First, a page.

Friday, March 6

Railway Wagon Breaking System

About Railway Wagon Breaking System:- :- 

Braking system in railway wagon is very important to maintain speed as well as to decelerate speed and stop the train. It is done by converting kinetic energy into heat energy. The mostly used braking systems are air braking and vacuum braking system.

Air brakes are mostly used because of its advantages such as short braking distance, high braking force, compact light equipments etc. It uses compressed air as the force used to push the blocks on to the wheels. The vacuum brake is also very popular. They are similar to the air brakes only difference is that during application in vacuum brake, air is provided through brake pipe, while in air brake, air is removed from brake pipe. Electronically Controlled Pneumatic Braking system is used for overcome the problems associated with air braking system. In this case braking command is transmitted to wagons electronically by sending signals and codes. In Dynamic braking system and Regenerative braking system, motor works as a generator to convert mechanical energy into electrical energy & this electrical energy is converted into heat energy by main resistor or transmitted to overhead wire. To avoid accidents an Automatic Control Systems like Auxiliary Warning Systems are used to stop or automatically control speed of train according to signal aspects. 

Railway Wagon Breaking Seminar Topics

Principle Parts

1.   Driver’s Brake Valve
2.   Exhasters
3.   Brake Pipe
4.   Dummy Coupling

5.   Coupled Hoses
6.   Brake Cylinder
7.   Vacuum Reservoir

8.   Ball Valve

Vacuum Reservoir

The operation of the Vacuum Brake relies on the difference in pressure between one side of the brake cylinder piston and the other.  In order to ensure there is always a source of vacuum available to operate the brake, a vacuum reservoir is provided on, or connected to the upper side of the piston.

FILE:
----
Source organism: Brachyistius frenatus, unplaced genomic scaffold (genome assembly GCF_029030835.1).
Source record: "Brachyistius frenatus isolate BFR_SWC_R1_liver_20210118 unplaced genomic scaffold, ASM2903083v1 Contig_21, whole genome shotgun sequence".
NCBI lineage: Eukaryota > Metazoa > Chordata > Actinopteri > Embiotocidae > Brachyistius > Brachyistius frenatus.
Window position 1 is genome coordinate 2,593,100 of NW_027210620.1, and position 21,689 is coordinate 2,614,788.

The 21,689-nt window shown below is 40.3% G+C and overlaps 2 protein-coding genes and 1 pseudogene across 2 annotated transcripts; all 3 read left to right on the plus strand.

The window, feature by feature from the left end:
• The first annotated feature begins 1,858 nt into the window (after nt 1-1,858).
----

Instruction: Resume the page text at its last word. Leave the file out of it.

Dummy Coupling

At the ends of each vehicle, a dummy coupling point is provided to allow the ends of the brake pipe hoses to be sealed when the vehicle is uncoupled.  The sealed dummy couplings prevent the vacuum being lost from the brake pipe.


A two-speed rotary machine fitted to a train to evacuate the atmospheric pressure from the brake pipe, reservoirs and brake cylinders to effect a brake release.  It is usually controlled from the driver's brake valve, being switched in at full speed to get a brake release or at slow speed to maintain the vacuum at its release level whilst the train is running.  Exhausters are normally driven off an electric motor but they can be run directly from a diesel engine. 

Brake Application 

The vacuum has been reduced by the admission of atmospheric pressure into the brake pipe. This has forced the piston upwards in the brake cylinder. By way of the connection to the brake rigging, the upward movement of the piston has caused the brake blocks to be applied to the wheels. The movement of the Piston in the brake cylinder relies on the fact that there is a pressure difference between the underside of the piston and the upper side. During the brake application, the vacuum in the brake pipe is reduced by admitting air from the atmosphere.  As the air enters the ball valve, it forces the ball upwards to close the connection to the vacuum reservoir. This ensures that the vacuum in the reservoir will not be reduced. At the same time, the air entering the underside of the brake cylinder creates an imbalance in the pressure compared with the pressure above the Piston.


Braking system is very important part of the railway wagon. Air braking system is very advantageous system. The biggest advantage that air brakes have over vacuum brakes is that the maximum pressure is 70psi instead of only 17psi. Air brake equipment can thus also be smaller and lighter. This advantage increases at high altitude, e.g. Peru. The main advantage for vacuum brakes is that the vacuum can be created by a steam ejector with no moving parts, whereas an air brake system requires a noisy compressor. Many vacuum braking systems are change to air braking system when the demand for braking power increases. The similarity in both is brake controlled by Brake pipe. Twin pipe system reduces the time required to charging the auxiliary reservoir. Both braking systems are also called automatic braking system, because if connecting hose is broken for any reason, pressure is lost from the brake pipe, because of this air pressure from auxiliary reservoir enters to the brake cylinder, and then brakes are apply because of movement of Piston.


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